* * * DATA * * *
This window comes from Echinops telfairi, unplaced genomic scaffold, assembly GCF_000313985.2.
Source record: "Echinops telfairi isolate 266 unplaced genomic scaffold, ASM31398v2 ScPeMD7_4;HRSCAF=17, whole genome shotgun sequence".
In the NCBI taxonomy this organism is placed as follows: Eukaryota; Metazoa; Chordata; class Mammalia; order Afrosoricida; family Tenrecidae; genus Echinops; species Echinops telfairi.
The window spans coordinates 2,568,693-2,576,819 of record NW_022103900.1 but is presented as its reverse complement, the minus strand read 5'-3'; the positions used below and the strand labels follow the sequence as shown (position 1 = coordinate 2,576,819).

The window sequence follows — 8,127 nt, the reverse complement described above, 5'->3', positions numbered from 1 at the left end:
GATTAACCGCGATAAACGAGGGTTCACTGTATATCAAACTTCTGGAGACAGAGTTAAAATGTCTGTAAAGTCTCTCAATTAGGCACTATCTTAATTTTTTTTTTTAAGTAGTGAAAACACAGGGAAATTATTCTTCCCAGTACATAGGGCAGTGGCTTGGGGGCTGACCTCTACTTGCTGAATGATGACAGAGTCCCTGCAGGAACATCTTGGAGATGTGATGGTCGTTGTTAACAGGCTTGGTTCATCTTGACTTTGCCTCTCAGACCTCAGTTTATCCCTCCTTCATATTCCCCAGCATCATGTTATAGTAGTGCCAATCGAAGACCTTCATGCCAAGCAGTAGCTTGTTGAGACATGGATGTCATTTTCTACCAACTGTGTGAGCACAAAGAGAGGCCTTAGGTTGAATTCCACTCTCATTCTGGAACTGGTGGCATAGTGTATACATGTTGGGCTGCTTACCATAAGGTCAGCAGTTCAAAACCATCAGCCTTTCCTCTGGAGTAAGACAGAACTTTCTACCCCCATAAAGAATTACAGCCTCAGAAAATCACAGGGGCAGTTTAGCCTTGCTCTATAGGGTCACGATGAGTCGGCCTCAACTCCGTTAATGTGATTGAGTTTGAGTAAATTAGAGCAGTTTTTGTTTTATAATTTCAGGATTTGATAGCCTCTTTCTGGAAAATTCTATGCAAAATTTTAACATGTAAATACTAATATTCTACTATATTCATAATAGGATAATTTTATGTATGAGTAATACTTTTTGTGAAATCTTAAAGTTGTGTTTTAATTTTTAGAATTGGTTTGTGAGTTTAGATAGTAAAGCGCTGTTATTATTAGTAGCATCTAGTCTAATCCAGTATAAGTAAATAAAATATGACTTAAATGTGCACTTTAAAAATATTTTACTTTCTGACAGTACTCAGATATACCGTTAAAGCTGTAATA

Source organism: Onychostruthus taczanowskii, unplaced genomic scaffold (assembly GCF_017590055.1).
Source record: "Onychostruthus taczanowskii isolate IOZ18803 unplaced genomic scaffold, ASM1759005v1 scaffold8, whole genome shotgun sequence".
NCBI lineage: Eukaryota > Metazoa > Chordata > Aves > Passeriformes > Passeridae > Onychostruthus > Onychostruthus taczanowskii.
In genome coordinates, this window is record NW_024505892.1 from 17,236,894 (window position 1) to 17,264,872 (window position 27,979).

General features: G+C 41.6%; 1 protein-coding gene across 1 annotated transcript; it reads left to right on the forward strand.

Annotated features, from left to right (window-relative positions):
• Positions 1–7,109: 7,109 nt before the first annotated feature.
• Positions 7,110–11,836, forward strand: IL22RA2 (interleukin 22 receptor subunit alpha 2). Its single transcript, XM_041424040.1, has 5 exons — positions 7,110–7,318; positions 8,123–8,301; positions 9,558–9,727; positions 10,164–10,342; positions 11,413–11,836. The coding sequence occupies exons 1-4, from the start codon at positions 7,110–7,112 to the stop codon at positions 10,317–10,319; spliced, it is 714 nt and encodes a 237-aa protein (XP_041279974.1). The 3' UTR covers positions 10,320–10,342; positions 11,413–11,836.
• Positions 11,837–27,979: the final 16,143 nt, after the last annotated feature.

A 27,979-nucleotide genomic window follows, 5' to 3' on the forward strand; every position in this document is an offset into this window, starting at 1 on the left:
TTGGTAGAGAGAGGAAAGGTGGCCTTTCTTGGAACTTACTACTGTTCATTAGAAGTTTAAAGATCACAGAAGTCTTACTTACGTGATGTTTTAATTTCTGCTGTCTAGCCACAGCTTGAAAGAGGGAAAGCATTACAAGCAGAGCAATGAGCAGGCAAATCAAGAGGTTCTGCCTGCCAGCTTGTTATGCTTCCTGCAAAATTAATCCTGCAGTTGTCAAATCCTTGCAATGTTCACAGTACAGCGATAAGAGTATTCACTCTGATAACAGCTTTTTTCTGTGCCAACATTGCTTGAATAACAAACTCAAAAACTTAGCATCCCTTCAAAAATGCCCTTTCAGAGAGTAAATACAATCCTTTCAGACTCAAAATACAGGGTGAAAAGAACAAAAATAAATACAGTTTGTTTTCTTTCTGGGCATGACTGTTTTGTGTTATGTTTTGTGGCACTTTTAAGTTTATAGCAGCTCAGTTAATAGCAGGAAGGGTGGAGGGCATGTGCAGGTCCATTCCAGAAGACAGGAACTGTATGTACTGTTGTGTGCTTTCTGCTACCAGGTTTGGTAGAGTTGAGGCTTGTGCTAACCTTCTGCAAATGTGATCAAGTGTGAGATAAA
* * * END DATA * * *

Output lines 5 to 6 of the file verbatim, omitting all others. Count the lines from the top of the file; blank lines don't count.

The window sequence follows — 8,127 nt, the reverse complement described above, 5'->3', positions numbered from 1 at the left end:
GATTAACCGCGATAAACGAGGGTTCACTGTATATCAAACTTCTGGAGACAGAGTTAAAATGTCTGTAAAGTCTCTCAATTAGGCACTATCTTAATTTTTTTTTTTAAGTAGTGAAAACACAGGGAAATTATTCTTCCCAGTACATAGGGCAGTGGCTTGGGGGCTGACCTCTACTTGCTGAATGATGACAGAGTCCCTGCAGGAACATCTTGGAGATGTGATGGTCGTTGTTAACAGGCTTGGTTCATCTTGACTTTGCCTCTCAGACCTCAGTTTATCCCTCCTTCATATTCCCCAGCATCATGTTATAGTAGTGCCAATCGAAGACCTTCATGCCAAGCAGTAGCTTGTTGAGACATGGATGTCATTTTCTACCAACTGTGTGAGCACAAAGAGAGGCCTTAGGTTGAATTCCACTCTCATTCTGGAACTGGTGGCATAGTGTATACATGTTGGGCTGCTTACCATAAGGTCAGCAGTTCAAAACCATCAGCCTTTCCTCTGGAGTAAGACAGAACTTTCTACCCCCATAAAGAATTACAGCCTCAGAAAATCACAGGGGCAGTTTAGCCTTGCTCTATAGGGTCACGATGAGTCGGCCTCAACTCCGTTAATGTGATTGAGTTTGAGTAAATTAGAGCAGTTTTTGTTTTATAATTTCAGGATTTGATAGCCTCTTTCTGGAAAATTCTATGCAAAATTTTAACATGTAAATACTAATATTCTACTATATTCATAATAGGATAATTTTATGTATGAGTAATACTTTTTGTGAAATCTTAAAGTTGTGTTTTAATTTTTAGAATTGGTTTGTGAGTTTAGATAGTAAAGCGCTGTTATTATTAGTAGCATCTAGTCTAATCCAGTATAAGTAAATAAAATATGACTTAAATGTGCACTTTAAAAATATTTTACTTTCTGACAGTACTCAGATATACCGTTAAAGCTGTAATA